Energy recovery and pathogen inactivation with dry co-digestion of food waste and pig manure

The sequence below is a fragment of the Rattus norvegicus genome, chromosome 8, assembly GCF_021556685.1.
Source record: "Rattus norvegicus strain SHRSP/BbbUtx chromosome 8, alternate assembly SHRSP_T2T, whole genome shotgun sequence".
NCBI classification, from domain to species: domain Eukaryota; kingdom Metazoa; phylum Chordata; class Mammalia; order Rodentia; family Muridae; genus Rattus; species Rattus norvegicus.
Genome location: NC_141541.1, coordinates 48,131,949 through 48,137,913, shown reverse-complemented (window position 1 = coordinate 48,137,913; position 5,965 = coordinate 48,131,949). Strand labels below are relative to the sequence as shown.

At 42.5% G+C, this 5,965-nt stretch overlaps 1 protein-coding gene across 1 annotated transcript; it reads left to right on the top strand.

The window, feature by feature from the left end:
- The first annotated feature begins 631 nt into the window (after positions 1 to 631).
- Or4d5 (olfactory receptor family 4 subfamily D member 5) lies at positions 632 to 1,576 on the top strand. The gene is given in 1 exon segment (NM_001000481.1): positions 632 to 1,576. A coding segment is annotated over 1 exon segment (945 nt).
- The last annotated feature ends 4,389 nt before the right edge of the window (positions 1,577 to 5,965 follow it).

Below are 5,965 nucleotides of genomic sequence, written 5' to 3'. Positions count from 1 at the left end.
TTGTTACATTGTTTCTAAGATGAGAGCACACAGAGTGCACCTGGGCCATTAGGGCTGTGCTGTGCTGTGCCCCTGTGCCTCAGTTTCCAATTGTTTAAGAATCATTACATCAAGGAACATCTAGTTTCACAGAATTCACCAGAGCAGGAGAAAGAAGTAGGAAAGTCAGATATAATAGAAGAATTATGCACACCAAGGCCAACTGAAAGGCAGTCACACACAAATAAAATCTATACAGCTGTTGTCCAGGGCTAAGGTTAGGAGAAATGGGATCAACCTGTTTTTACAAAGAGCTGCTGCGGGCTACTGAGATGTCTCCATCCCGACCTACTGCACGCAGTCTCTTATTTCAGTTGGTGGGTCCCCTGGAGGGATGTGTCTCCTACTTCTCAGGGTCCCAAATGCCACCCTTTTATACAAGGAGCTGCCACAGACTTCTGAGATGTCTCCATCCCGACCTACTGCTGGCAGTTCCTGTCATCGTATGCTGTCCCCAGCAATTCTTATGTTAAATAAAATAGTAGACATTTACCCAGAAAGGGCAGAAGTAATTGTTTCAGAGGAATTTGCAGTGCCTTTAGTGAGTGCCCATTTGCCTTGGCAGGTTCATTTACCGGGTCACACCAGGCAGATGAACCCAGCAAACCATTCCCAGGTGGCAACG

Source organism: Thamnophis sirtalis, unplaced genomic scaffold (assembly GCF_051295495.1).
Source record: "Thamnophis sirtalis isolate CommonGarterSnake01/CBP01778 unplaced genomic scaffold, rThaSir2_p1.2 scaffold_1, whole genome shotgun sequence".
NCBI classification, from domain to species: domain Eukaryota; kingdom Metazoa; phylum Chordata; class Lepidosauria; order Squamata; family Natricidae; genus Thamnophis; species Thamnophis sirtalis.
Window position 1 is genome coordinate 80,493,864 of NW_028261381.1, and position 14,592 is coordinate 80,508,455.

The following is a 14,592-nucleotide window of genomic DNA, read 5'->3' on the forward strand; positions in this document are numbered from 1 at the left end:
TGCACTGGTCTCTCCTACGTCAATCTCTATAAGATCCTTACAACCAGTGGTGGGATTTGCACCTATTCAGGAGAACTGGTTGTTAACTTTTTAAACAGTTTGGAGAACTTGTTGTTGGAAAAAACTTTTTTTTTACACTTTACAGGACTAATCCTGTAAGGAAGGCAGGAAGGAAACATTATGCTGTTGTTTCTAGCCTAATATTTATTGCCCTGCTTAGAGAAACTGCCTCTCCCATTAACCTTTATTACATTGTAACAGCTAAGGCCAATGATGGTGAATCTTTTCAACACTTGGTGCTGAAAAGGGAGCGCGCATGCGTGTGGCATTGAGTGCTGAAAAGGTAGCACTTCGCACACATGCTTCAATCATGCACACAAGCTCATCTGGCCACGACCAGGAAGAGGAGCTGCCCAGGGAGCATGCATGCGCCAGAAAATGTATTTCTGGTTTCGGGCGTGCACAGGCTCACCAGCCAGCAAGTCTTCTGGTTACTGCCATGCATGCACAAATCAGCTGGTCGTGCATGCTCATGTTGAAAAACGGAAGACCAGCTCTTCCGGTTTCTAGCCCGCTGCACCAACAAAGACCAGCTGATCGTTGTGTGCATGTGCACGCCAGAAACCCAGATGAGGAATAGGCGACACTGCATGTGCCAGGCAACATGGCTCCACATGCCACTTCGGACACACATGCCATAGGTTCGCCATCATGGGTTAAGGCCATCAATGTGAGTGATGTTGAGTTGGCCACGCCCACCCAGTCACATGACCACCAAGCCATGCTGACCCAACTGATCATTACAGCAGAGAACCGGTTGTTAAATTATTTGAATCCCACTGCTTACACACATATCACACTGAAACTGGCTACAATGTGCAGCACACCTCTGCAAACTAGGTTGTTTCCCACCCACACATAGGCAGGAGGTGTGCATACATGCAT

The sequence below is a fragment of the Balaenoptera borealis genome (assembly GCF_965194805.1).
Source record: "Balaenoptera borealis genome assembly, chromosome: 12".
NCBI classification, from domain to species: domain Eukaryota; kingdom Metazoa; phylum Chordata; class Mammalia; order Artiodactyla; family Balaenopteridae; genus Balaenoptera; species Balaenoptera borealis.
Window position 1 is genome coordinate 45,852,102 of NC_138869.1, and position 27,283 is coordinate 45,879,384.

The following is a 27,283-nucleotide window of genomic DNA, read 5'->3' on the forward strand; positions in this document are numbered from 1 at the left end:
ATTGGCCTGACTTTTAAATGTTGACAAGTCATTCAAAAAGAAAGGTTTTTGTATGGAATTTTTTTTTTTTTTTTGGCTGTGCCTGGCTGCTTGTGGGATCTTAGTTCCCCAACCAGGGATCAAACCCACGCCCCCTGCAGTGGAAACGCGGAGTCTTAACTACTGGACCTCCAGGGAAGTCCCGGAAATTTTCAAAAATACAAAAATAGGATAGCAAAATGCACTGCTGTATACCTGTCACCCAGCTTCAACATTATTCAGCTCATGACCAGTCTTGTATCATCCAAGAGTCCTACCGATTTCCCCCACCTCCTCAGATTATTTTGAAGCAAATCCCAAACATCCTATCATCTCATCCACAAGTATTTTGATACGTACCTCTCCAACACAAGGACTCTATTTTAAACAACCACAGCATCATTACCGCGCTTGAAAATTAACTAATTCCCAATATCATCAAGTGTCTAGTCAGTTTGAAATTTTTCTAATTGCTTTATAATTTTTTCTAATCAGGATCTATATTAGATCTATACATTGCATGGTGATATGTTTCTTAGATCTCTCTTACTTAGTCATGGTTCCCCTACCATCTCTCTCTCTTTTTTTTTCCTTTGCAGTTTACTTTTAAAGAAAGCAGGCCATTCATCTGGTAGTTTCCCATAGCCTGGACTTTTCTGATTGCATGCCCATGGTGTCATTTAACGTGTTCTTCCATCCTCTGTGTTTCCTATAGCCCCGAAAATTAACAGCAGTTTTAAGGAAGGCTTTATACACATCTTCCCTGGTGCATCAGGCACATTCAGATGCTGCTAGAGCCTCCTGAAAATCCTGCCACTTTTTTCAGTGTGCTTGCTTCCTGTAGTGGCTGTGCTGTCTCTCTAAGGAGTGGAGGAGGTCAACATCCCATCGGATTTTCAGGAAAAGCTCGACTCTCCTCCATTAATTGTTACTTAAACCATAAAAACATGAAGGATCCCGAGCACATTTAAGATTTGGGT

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Anaerobic digestion is one of the best available technologies for food waste (FW) and pig manure (PM) management by producing methane-rich biogas. However, mono digestion of FW or PM is easily inhibited by high volatile fatty acid (VFA) or ammonia. Co-digestion of FW and PM can provide an effective solution to address these issues due to the buffering interactions between the VFA and ammonia. Compared with wet digestion, dry digestion can reduce the digester volume significantly, thereby decreasing initial capital expenditure and the energy consumption required for heating. In this research, batch dry co-digestion of FW and PM was conducted in laboratory-scale digesters at the total solid (TS) content of 20%. The research objectives were to assess (1) the feasibility and optimal operation conditions of dry co-digestion systems; (2) methane production kinetics and the inhibition mechanisms; (3) the biosafety of digestate, i.e. the inactivation of enteric indicator bacteria, including total coliforms, E. coli, enterococci and Salmonella; and (4) microbial community structure evolution in dry co-digestion systems. The results showed that preferable operation conditions were obtained at a digestate inoculum rate of 50% and a FW/PM ratio of 50:50, with an average specific methane yield (SMY) of 252 mL/g VSadded (volatile solids). Using digestate as inoculum didn’t increase the total amount of SMY but significantly decreased the lag phase from 28 days to 13 days compared with using dewatered anaerobic sludge as inoculum. Total VFA was the main inhibition factor on methane production (P<0.001), and the total VFA concentration was suggested to be < 20.0 g/L to avoid complete inhibition. Dry co-digestion of FW and PM can effectively inactivate the enteric indicator bacteria, as E. coli and total coliform counts decreased below the limit of detection (LOD, 102 CFU/g) within 4-7 days, with free VFA being identified as a significant inactivation factor. Enterococci decreased to below the LOD within 12-31 days, with digestion time the most significant inactivation factor. Salmonella was completely eliminated within 6-7 days. Statistical analysis results showed that pH, VFA type, VFA/ammonia concentration and Salmonella serotype all significantly impacted Salmonella inactivation (P < 0.01). In VFA minimum inhibitory concentration (MIC) tests, the inhibitory effect sequence was in the order of pH > VFA concentration > VFA type > Salmonella serotype; and in ammonia MIC tests, the inhibitory effect sequence was in the order of ammonia concentration > pH > Salmonella serotype. At the same concentration, the inhibition effect of VFA was much greater than that of ammonia. The inoculum was more significant in determining the microbial community structure than the FW/PM ratio. Hydrogenotrophic methanogenesis was an important methane production pathway, with Methanoculleus the dominant methanogen. Significant correlation was observed between the relative abundance of specific microbial taxa and digesters’ physicochemical parameters. Based on correlation analysis, the dry co-digestion associated functions of some previously poorly reported bacteria were predicted here for the first time. The results in this study indicate that dry co-digestion of FW and PM is an effective way for treatment of both substrates, with recovery of methane-rich biogas and safe digestate. The data obtained can provide guidance for on-farm engineering practice. The preliminary prediction on the functionality of previously poorly described bacteria will provide reference for further study.
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